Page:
Demystifying the Raw Food Lifestyle
by Sofie Sabeti
Amidst the ever-changing sea of fad diets popularized by the mass media, in the magazines at your local grocery store, by the fellow in your neighboring cubicle, or even by the gal getting a pedicure next to you at your regular nail salon, it is easy to become overwhelmed and confused by the multitude of diet crazes that seem to be popping up daily. HCG, Atkins, South Beach, the Blood type diet, just to name a few.
Not unlike the mainstream culture, the fitness industry is also susceptible to similar types of confusion when it comes to which diet or lifestyle to follow. Depending on an individual’s specific area of training, one might encounter vastly different approaches to diet. Many Bodybuilders follow a high protein low-carb ketogenic or carb-cycling diet, while endurance athletes embrace a higher carb approach to
eating to fuel their, and Crossfit enthusiasts promote Paleo or Primal eating.
Now add to that list another fast-emerging movement that is creating buzz in various circles across the health and fitness community. Enter, the Raw foods diet and lifestyle. Followers of the movement often refer to themselves as “raw foodies,” and either take a vegetarian, vegan, or sometimes flesh-food approach to eating (which is quite similar to their Paleo peers). There are also several schools of thought within the sub-sectors of the community itself, of which the two most prominent are the high fat proponents and the low fat, high carb fruitarians, however, there are several basic guidelines that each varying route follows.
First, what determines whether or not a food is raw? Most agree
that for a food to be in its raw and natural form, thereby obtaining the most benefit to the body, it should not be heated above 105- 118 degrees F, above which it is believed valuable nutrients and enzymes are destroyed or lost.
Another point of agreement is on fact that raw foods contain an abundance of vitamins, minerals, and are teeming with enzymes, which are considered the “life-force” of the body. Enzymes carry out nearly every single reaction that occurs in our body from vitals like digestion and breathing, to athletic efforts such as squats, cleans, hurdles, or any other action in the weight room or during your physical activities. They are essential for life, and the more enzymes you have working for you, the more energized you will feel and more fuel you will have to perform the athletic pursuits you love. Since raw fruits, vegetables, nuts and seeds are full of these enzymes,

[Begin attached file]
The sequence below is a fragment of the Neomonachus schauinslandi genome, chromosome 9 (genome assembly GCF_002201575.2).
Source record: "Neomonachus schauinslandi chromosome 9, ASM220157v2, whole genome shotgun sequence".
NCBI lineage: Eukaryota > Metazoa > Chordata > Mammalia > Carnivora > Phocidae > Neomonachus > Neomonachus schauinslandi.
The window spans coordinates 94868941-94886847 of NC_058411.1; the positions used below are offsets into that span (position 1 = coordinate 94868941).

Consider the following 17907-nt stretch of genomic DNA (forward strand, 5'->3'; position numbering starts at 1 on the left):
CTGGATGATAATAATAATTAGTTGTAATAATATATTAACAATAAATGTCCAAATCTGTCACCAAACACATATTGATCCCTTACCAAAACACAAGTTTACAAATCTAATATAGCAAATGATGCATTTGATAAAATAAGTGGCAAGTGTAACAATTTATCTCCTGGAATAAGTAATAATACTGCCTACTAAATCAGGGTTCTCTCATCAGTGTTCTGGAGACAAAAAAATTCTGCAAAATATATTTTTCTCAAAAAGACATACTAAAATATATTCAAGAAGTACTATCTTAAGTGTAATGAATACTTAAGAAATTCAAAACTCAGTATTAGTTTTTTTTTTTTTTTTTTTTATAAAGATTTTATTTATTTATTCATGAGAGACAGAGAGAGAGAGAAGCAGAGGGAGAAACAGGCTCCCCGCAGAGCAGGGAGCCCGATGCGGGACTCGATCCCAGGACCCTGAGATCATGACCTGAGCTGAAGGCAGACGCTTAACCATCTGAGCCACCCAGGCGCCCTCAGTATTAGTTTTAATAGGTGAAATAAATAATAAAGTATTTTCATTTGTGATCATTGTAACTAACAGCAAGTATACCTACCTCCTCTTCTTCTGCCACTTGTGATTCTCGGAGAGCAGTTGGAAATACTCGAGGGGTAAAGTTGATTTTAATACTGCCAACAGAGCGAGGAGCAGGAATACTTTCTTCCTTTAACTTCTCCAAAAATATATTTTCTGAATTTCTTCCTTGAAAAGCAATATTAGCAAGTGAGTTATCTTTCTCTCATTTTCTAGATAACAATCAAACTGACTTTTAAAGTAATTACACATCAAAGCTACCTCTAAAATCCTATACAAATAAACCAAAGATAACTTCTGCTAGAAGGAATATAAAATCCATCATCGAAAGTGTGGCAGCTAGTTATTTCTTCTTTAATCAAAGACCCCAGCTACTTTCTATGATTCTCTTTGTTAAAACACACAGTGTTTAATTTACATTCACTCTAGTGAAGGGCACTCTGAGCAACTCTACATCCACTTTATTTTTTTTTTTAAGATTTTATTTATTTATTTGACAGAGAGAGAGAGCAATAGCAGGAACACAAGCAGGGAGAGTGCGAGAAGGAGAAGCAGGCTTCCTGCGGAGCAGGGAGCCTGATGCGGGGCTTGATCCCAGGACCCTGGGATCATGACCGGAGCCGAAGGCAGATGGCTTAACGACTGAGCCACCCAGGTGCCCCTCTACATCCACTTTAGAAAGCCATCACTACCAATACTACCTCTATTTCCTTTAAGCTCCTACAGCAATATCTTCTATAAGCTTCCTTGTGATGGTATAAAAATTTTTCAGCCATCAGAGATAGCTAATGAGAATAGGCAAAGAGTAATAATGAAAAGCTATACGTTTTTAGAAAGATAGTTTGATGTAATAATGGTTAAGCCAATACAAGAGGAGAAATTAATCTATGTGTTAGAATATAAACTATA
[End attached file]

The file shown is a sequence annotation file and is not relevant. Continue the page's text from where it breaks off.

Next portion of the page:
The raw food diet can actually be a lot more creative and lot less limited than one may think.
they are more easily digested and absorbed into the body and are considered “living foods,” since they provide lasting energy and vitality throughout the day when consumed.
Although this is just brimming the surface, the raw food movement is more than just a diet, it is a lifestyle, as it encompasses nearly every aspect of one’s life, influencing an individual’s relationship with the planet, with people, and within themselves.
So what does a raw food diet look like? Do these “raw foodies” just eat salads all day long, you may ask? The raw food diet can actually be a lot more creative and a lot less limited than one may think. It includes vegetables, nuts, seeds, lots of dark, leafy greens, sprouted legumes, sprouted grains, vegetable sprouts (such as alfalfa, broccoli, etc), mushrooms, sea vegetables, fermented foods like miso or sauerkraut, oils, spices, superfoods such as spirulina, chlorella, chia, goji berries, and maca, and an endless amount of combinations and culinary possibilities. Some raw foodists even include raw goat milk, grass-fed meat, etc. The simplest approach requires merely a couple good knives, a blender and possibly a food
processor, while more gourmet adaptations use dehydrators to create delicious creations that rival dishes you’d find at any fine-dining establishment. The basis of one’s diet could consist of delicious green smoothies, elaborate salads, blended soups, nut cheeses, hummus, raw “stir fry’s” of veggies and kelp or zucchini noodles, raw-sagna or manicotti, grawnola, and mouth-watering raw desserts such as cashew cheesecake in any flavor imaginable.
Some of the benefits one can reap from adapting a high raw diet include, but are not limited to:
•Increased energy and stamina
•More restful and less need for sleep
•Better digestion and elimination
•Maintenance of ideal weight
•Increased athletic performance increase of oxygen content of blood and delivery to cells
•Decrease in inflammation & recovery time post workouts
•Clearer skin and stronger hair & nails
•Increased positive outlook on life and greater spiritual awareness
•Clearer mind and less bouts of “mental fog”
•Overall better health!